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Rhea Galanaki. Eleni, or Nobody.

Rhea Galanaki. Eleni, or Nobody. David Connolly, tr. Evanston, Illinois. Northwestern University Press. 2003. 186 pages. $25.95. ISBN 0-8101-1885-8

RHEA GALANAKI's first novel, The Life of Ismail Ferik Pasha (1990), has become a modern Greek classic. Helene, e, Ho kanenas (1998), her fourth, is similar in fictionally expanding historical material but different in concentrating on the problems of women and also in employing narrative techniques common circa 1900--50 in Western Europe. These include a shifting point of view--parts and 3 being in the third person whereas part 2 is in the first--as well as a "time shift" signaled in part a by italic type whenever the heroine's autobiographical narrative reverts to a sort of diary entry presumably composed at a different period in her life.

The protagonist of Eleni, or Nobody, the historical Eleni Altamura-Boukoura, was "the first woman in the new Greek state who had studied and later practiced as a painter." At school in Italy, she dresses part-time as a man so that she might "obtain a diploma and also ... might study a nude model." She renames herself Kanenas (Nobody) at this time in order not to lose "all the privileges provided her by Nobody," although she later realizes that if Nobody "were to win, then I would lose my soul forever." As Eleni, she gives birth to two illegitimate children fathered by an Italian painter who then forces her into a humiliating conversion to Catholicism in order to marry him, after which he abandons her. What all this means, she concludes, is that she loses the privileges of Nobody "through loving in the way of an ordinary Eleni." No wonder, then, that later, back on her native island of Spetses, she "didn't wish to exclude Nobody from [her] life." But she is now a broken woman: a recluse who burns her paintings and is reputedly a witch haunting her ancestral home. She has been leading what she calls woman's "life after life" (ti meta ti zoi zoi); yet she no longer values even her artistic career as much as "the voices and visits of loved ones," which alas she fails to receive.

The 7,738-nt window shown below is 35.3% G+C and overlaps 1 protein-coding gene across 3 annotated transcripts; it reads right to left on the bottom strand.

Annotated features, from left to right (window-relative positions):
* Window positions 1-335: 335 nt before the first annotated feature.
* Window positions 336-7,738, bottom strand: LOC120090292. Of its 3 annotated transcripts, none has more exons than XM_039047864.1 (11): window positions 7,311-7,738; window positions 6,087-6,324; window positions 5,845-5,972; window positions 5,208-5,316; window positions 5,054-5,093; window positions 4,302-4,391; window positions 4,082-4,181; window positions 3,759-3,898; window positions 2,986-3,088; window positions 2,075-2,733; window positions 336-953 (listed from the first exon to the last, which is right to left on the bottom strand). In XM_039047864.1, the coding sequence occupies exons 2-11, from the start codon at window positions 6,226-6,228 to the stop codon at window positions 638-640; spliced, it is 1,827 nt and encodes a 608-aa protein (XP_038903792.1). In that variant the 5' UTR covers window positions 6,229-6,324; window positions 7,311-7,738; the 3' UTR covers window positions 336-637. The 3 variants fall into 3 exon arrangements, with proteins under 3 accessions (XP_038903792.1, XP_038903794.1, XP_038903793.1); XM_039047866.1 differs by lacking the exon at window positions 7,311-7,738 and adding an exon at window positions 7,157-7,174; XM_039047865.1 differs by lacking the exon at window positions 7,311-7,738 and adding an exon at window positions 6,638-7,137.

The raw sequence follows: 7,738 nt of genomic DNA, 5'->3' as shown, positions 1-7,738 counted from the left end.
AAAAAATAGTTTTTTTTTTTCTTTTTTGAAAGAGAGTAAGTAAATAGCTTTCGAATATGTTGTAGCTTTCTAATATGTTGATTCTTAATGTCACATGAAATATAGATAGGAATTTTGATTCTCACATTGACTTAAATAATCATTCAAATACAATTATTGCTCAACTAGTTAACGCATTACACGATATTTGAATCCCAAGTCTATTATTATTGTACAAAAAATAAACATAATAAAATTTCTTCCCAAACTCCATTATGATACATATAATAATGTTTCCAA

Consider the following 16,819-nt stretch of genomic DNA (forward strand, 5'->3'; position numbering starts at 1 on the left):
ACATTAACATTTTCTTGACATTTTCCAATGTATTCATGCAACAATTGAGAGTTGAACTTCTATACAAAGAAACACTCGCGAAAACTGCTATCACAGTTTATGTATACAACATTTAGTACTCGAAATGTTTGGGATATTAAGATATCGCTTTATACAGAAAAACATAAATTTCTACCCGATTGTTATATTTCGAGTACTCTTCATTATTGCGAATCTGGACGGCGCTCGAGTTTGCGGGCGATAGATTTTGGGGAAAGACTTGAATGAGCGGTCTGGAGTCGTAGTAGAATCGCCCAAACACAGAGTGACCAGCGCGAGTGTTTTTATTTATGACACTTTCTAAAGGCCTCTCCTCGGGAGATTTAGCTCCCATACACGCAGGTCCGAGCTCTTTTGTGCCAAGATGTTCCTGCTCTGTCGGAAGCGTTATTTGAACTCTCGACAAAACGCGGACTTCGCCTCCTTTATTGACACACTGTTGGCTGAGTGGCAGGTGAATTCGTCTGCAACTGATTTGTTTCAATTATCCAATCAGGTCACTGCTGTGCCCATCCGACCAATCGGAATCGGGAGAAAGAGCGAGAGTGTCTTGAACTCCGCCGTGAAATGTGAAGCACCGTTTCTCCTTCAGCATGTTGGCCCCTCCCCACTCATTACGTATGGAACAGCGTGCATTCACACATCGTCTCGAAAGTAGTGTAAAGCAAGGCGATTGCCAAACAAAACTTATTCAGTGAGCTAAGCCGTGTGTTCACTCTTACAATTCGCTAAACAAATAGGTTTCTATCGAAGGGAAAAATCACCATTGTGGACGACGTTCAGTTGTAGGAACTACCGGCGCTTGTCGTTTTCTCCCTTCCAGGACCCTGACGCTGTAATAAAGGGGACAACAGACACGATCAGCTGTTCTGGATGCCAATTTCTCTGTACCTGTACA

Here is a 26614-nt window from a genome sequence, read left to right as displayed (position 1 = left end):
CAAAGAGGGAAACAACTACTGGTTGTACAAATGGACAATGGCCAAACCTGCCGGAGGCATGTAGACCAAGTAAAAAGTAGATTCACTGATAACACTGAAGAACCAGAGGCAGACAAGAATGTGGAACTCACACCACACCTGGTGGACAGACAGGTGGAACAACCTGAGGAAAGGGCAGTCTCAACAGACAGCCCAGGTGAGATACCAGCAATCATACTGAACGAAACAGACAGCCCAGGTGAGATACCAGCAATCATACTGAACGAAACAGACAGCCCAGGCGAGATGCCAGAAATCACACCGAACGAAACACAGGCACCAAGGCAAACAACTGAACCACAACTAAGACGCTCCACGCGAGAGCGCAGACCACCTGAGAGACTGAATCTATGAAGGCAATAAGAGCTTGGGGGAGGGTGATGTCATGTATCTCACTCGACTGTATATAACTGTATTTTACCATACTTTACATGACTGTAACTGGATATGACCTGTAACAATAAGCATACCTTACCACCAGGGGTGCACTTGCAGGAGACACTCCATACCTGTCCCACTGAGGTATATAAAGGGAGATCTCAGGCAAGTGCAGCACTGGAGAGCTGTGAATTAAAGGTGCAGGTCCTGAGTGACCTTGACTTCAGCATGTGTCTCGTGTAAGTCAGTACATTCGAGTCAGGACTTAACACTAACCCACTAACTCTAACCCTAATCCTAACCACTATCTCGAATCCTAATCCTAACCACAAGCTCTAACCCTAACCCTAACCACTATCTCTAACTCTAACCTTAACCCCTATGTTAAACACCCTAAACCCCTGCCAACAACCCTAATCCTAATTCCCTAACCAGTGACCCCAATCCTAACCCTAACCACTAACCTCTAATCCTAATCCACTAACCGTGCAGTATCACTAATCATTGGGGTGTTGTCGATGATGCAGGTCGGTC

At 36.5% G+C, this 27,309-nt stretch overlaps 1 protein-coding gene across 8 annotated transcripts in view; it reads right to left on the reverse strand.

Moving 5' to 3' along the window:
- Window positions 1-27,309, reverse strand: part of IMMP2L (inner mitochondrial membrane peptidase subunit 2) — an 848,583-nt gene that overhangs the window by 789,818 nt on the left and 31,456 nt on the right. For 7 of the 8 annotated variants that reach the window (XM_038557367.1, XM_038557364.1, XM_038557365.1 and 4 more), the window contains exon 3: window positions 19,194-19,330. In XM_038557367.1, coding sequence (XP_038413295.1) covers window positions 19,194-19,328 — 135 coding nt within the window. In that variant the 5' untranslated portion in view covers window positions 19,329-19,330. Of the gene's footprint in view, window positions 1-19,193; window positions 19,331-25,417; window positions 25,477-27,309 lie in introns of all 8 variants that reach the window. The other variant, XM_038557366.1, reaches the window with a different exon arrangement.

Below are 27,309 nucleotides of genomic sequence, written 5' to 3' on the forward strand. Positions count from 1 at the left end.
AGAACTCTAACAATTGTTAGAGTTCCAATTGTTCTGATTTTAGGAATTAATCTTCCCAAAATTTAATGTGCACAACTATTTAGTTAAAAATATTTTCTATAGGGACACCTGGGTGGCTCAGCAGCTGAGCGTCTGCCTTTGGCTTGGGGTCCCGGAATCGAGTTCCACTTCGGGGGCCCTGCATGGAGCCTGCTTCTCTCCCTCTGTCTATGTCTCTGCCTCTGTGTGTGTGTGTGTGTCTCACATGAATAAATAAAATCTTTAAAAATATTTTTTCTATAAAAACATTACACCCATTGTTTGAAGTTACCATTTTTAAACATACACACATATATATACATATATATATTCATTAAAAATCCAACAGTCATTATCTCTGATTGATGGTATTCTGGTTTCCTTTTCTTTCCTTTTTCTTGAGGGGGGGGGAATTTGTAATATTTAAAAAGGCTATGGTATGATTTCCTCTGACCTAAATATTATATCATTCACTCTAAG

This sad story of the upper classes of Greece circa 18300-1900, although perhaps not always interesting in its details, is always beautifully written in Greek and always responsibly, accurately, and sensitively translated by that palikari of Greek translation, David Connolly. My only regret is that a footnote system was not added in order to explain "the bullet that ended the life of the governor" (the assassination of Capodistria) or Spetses's Great Lady or Calliroe Parren, or the removal of bones to charnel houses--unobtrusively, even in the text, the way that tous Evdhomikonta is rendered not as "Septuagint" but as "the Greek translation of the Old Testament."

Peter Bien

Dartmouth College
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Author:Bien, Peter
Publication:World Literature Today
Article Type:Book Review
Date:Sep 1, 2004
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